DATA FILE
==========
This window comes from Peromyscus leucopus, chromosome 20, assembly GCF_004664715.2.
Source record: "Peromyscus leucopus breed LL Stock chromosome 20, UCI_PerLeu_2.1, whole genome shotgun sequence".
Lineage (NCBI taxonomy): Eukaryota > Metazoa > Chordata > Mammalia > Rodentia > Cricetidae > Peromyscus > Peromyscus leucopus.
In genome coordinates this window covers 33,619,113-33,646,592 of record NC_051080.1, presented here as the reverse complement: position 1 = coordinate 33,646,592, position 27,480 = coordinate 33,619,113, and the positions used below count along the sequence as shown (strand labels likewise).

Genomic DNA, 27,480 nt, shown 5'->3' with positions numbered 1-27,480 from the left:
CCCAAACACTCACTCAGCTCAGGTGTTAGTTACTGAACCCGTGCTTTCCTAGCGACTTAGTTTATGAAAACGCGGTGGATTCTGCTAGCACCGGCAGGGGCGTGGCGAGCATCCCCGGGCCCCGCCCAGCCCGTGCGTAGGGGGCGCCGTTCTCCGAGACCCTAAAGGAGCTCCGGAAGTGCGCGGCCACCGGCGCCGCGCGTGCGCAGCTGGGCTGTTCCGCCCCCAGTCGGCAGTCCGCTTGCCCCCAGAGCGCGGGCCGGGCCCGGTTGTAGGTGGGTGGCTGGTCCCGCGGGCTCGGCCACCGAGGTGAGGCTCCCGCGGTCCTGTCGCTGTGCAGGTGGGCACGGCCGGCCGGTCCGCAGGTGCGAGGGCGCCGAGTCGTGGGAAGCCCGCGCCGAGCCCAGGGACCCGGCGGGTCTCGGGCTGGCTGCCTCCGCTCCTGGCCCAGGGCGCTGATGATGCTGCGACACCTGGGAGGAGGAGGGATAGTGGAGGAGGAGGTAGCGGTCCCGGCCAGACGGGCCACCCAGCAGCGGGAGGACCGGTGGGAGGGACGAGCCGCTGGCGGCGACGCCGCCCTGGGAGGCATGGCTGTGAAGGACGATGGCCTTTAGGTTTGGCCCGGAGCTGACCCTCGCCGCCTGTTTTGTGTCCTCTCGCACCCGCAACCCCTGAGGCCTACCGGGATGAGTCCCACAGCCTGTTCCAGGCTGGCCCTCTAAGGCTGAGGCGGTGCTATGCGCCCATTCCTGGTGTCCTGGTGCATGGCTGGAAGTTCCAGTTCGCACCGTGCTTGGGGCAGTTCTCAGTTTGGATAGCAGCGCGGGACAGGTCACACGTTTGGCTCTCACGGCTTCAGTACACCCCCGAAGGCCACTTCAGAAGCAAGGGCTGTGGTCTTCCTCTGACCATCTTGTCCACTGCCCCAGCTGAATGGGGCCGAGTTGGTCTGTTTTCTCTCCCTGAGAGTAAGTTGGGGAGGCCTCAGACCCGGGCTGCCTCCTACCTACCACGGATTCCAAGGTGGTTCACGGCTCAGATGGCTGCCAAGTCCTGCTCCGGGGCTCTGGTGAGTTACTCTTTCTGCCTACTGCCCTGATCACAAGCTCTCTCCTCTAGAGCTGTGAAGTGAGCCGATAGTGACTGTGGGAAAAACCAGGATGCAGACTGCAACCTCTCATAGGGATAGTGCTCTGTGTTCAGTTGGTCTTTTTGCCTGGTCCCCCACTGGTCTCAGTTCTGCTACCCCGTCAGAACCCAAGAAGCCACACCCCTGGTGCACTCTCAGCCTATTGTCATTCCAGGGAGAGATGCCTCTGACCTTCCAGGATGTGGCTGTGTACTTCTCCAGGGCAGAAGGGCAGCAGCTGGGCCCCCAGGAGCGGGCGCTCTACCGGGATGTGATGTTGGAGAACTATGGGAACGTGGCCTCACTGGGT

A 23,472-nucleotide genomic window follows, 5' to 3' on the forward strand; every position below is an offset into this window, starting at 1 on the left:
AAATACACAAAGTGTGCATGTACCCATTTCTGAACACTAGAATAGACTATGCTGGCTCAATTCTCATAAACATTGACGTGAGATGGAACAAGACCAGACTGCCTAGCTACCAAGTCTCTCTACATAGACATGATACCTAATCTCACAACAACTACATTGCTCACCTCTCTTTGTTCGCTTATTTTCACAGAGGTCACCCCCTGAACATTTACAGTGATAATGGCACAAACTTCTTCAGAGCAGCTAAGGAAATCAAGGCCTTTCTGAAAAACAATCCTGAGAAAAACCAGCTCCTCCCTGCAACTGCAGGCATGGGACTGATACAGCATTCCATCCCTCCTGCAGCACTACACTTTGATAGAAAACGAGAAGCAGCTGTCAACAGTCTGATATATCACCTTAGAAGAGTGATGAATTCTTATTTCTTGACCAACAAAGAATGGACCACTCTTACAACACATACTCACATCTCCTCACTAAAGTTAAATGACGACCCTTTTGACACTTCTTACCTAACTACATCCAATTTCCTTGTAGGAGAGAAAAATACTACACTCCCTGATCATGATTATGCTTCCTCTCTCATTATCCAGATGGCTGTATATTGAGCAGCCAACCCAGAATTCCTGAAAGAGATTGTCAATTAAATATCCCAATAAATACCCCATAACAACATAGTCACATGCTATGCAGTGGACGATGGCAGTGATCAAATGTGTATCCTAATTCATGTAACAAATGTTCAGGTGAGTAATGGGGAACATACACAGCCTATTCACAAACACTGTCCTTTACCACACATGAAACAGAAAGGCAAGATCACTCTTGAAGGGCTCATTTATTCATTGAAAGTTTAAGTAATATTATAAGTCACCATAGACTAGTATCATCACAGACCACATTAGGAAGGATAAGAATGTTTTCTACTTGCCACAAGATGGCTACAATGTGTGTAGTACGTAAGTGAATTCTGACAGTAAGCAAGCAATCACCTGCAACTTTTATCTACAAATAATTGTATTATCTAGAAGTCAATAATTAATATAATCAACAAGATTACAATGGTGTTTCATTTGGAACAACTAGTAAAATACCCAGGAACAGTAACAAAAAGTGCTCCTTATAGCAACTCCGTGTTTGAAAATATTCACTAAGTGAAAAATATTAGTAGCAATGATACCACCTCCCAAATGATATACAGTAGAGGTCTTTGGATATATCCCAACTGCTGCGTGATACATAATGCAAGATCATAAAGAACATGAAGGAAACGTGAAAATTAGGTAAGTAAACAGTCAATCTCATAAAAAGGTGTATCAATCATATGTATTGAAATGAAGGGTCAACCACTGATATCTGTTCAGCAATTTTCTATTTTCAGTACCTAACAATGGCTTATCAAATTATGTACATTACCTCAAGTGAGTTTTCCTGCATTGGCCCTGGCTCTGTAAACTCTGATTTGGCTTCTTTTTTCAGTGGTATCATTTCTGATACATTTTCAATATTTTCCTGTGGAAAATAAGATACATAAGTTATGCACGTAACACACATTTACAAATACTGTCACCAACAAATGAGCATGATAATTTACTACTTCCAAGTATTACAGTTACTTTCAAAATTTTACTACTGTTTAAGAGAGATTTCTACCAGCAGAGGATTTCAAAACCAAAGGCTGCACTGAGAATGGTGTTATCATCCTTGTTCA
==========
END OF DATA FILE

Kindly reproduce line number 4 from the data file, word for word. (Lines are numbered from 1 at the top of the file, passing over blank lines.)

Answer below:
In genome coordinates this window covers 33,619,113-33,646,592 of record NC_051080.1, presented here as the reverse complement: position 1 = coordinate 33,646,592, position 27,480 = coordinate 33,619,113, and the positions used below count along the sequence as shown (strand labels likewise).